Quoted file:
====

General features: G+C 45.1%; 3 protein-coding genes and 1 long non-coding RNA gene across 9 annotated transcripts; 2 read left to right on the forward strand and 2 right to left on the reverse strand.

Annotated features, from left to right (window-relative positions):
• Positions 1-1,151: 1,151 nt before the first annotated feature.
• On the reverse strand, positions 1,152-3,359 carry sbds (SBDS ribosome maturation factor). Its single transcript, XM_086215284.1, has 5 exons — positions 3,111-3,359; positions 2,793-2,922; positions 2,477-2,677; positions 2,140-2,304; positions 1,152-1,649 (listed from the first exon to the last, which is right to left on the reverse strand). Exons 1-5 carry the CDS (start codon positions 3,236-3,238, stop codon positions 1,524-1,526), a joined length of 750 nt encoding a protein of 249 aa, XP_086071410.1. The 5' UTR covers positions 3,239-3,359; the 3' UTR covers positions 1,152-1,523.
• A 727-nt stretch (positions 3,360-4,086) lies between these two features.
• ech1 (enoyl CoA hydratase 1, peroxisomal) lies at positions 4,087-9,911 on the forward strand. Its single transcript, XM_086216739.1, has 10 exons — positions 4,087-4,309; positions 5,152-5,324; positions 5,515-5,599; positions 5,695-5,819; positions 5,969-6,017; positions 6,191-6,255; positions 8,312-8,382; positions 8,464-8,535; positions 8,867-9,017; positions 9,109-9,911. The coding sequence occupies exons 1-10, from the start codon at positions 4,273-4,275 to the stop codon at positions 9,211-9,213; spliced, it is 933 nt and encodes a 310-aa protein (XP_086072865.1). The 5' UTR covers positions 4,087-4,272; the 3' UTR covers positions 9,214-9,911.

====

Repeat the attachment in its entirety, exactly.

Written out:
General features: G+C 45.1%; 3 protein-coding genes and 1 long non-coding RNA gene across 9 annotated transcripts; 2 read left to right on the forward strand and 2 right to left on the reverse strand.

Annotated features, from left to right (window-relative positions):
• Positions 1-1,151: 1,151 nt before the first annotated feature.
• On the reverse strand, positions 1,152-3,359 carry sbds (SBDS ribosome maturation factor). Its single transcript, XM_086215284.1, has 5 exons — positions 3,111-3,359; positions 2,793-2,922; positions 2,477-2,677; positions 2,140-2,304; positions 1,152-1,649 (listed from the first exon to the last, which is right to left on the reverse strand). Exons 1-5 carry the CDS (start codon positions 3,236-3,238, stop codon positions 1,524-1,526), a joined length of 750 nt encoding a protein of 249 aa, XP_086071410.1. The 5' UTR covers positions 3,239-3,359; the 3' UTR covers positions 1,152-1,523.
• A 727-nt stretch (positions 3,360-4,086) lies between these two features.
• ech1 (enoyl CoA hydratase 1, peroxisomal) lies at positions 4,087-9,911 on the forward strand. Its single transcript, XM_086216739.1, has 10 exons — positions 4,087-4,309; positions 5,152-5,324; positions 5,515-5,599; positions 5,695-5,819; positions 5,969-6,017; positions 6,191-6,255; positions 8,312-8,382; positions 8,464-8,535; positions 8,867-9,017; positions 9,109-9,911. The coding sequence occupies exons 1-10, from the start codon at positions 4,273-4,275 to the stop codon at positions 9,211-9,213; spliced, it is 933 nt and encodes a 310-aa protein (XP_086072865.1). The 5' UTR covers positions 4,087-4,272; the 3' UTR covers positions 9,214-9,911.